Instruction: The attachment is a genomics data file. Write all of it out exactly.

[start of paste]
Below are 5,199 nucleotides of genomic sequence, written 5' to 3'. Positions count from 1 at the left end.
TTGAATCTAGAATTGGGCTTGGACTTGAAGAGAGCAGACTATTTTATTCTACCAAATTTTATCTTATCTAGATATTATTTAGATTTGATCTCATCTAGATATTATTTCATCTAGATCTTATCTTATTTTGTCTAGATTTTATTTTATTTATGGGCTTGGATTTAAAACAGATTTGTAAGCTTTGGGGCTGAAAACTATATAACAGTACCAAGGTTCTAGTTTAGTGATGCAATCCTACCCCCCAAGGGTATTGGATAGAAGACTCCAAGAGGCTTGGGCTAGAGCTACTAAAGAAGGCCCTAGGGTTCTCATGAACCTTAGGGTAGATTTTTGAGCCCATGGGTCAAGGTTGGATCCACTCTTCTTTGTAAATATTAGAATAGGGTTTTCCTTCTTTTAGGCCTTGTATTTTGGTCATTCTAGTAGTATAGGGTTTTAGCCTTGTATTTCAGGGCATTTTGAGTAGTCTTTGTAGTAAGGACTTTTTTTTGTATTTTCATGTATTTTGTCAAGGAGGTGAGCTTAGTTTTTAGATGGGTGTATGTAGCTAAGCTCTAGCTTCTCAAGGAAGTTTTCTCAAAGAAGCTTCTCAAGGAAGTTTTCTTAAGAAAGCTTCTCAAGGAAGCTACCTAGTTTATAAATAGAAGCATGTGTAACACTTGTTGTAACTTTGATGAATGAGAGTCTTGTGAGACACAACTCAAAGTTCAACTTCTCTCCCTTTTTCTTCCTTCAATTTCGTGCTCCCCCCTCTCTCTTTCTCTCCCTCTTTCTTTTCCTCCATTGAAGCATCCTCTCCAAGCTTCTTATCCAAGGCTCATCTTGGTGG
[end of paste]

Below are 5,199 nucleotides of genomic sequence, written 5' to 3'. Positions count from 1 at the left end.
TTGAATCTAGAATTGGGCTTGGACTTGAAGAGAGCAGACTATTTTATTCTACCAAATTTTATCTTATCTAGATATTATTTAGATTTGATCTCATCTAGATATTATTTCATCTAGATCTTATCTTATTTTGTCTAGATTTTATTTTATTTATGGGCTTGGATTTAAAACAGATTTGTAAGCTTTGGGGCTGAAAACTATATAACAGTACCAAGGTTCTAGTTTAGTGATGCAATCCTACCCCCCAAGGGTATTGGATAGAAGACTCCAAGAGGCTTGGGCTAGAGCTACTAAAGAAGGCCCTAGGGTTCTCATGAACCTTAGGGTAGATTTTTGAGCCCATGGGTCAAGGTTGGATCCACTCTTCTTTGTAAATATTAGAATAGGGTTTTCCTTCTTTTAGGCCTTGTATTTTGGTCATTCTAGTAGTATAGGGTTTTAGCCTTGTATTTCAGGGCATTTTGAGTAGTCTTTGTAGTAAGGACTTTTTTTTGTATTTTCATGTATTTTGTCAAGGAGGTGAGCTTAGTTTTTAGATGGGTGTATGTAGCTAAGCTCTAGCTTCTCAAGGAAGTTTTCTCAAAGAAGCTTCTCAAGGAAGTTTTCTTAAGAAAGCTTCTCAAGGAAGCTACCTAGTTTATAAATAGAAGCATGTGTAACACTTGTTGTAACTTTGATGAATGAGAGTCTTGTGAGACACAACTCAAAGTTCAACTTCTCTCCCTTTTTCTTCCTTCAATTTCGTGCTCCCCCCTCTCTCTTTCTCTCCCTCTTTCTTTTCCTCCATTGAAGCATCCTCTCCAAGCTTCTTATCCAAGGCTCATCTTGGTGG